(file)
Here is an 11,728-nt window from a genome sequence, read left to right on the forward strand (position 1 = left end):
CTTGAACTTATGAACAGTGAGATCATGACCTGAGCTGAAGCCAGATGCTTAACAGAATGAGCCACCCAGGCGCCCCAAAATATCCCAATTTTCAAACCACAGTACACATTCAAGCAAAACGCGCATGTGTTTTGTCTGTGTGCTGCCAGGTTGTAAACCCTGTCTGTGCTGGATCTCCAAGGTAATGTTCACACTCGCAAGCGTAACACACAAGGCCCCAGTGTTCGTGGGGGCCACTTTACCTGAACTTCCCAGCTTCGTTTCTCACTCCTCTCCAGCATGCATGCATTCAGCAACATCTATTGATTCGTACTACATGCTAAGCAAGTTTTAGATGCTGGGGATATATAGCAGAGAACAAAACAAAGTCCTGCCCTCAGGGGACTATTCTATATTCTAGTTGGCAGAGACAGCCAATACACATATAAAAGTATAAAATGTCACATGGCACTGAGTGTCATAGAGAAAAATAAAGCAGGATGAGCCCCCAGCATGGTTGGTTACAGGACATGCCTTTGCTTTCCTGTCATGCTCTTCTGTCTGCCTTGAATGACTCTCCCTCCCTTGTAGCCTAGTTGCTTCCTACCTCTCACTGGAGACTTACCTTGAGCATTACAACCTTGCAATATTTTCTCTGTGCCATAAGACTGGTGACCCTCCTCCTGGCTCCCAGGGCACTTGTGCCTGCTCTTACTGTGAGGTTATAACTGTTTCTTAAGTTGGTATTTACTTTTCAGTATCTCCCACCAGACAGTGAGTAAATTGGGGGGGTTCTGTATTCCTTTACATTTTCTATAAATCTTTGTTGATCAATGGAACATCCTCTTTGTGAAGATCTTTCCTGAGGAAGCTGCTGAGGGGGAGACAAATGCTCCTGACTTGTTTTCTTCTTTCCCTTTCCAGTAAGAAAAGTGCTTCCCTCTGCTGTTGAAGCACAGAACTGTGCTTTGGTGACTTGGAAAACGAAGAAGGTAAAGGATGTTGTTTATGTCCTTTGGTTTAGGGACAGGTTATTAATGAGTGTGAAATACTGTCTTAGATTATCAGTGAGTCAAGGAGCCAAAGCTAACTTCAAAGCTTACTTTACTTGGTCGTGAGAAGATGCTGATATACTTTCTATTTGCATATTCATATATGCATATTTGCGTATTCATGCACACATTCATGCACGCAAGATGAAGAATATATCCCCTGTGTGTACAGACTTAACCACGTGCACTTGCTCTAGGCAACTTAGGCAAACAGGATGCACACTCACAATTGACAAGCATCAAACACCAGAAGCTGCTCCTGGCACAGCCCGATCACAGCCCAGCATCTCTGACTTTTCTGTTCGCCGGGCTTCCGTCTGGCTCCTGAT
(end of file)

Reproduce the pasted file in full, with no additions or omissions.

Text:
Here is an 11,728-nt window from a genome sequence, read left to right on the forward strand (position 1 = left end):
CTTGAACTTATGAACAGTGAGATCATGACCTGAGCTGAAGCCAGATGCTTAACAGAATGAGCCACCCAGGCGCCCCAAAATATCCCAATTTTCAAACCACAGTACACATTCAAGCAAAACGCGCATGTGTTTTGTCTGTGTGCTGCCAGGTTGTAAACCCTGTCTGTGCTGGATCTCCAAGGTAATGTTCACACTCGCAAGCGTAACACACAAGGCCCCAGTGTTCGTGGGGGCCACTTTACCTGAACTTCCCAGCTTCGTTTCTCACTCCTCTCCAGCATGCATGCATTCAGCAACATCTATTGATTCGTACTACATGCTAAGCAAGTTTTAGATGCTGGGGATATATAGCAGAGAACAAAACAAAGTCCTGCCCTCAGGGGACTATTCTATATTCTAGTTGGCAGAGACAGCCAATACACATATAAAAGTATAAAATGTCACATGGCACTGAGTGTCATAGAGAAAAATAAAGCAGGATGAGCCCCCAGCATGGTTGGTTACAGGACATGCCTTTGCTTTCCTGTCATGCTCTTCTGTCTGCCTTGAATGACTCTCCCTCCCTTGTAGCCTAGTTGCTTCCTACCTCTCACTGGAGACTTACCTTGAGCATTACAACCTTGCAATATTTTCTCTGTGCCATAAGACTGGTGACCCTCCTCCTGGCTCCCAGGGCACTTGTGCCTGCTCTTACTGTGAGGTTATAACTGTTTCTTAAGTTGGTATTTACTTTTCAGTATCTCCCACCAGACAGTGAGTAAATTGGGGGGGTTCTGTATTCCTTTACATTTTCTATAAATCTTTGTTGATCAATGGAACATCCTCTTTGTGAAGATCTTTCCTGAGGAAGCTGCTGAGGGGGAGACAAATGCTCCTGACTTGTTTTCTTCTTTCCCTTTCCAGTAAGAAAAGTGCTTCCCTCTGCTGTTGAAGCACAGAACTGTGCTTTGGTGACTTGGAAAACGAAGAAGGTAAAGGATGTTGTTTATGTCCTTTGGTTTAGGGACAGGTTATTAATGAGTGTGAAATACTGTCTTAGATTATCAGTGAGTCAAGGAGCCAAAGCTAACTTCAAAGCTTACTTTACTTGGTCGTGAGAAGATGCTGATATACTTTCTATTTGCATATTCATATATGCATATTTGCGTATTCATGCACACATTCATGCACGCAAGATGAAGAATATATCCCCTGTGTGTACAGACTTAACCACGTGCACTTGCTCTAGGCAACTTAGGCAAACAGGATGCACACTCACAATTGACAAGCATCAAACACCAGAAGCTGCTCCTGGCACAGCCCGATCACAGCCCAGCATCTCTGACTTTTCTGTTCGCCGGGCTTCCGTCTGGCTCCTGAT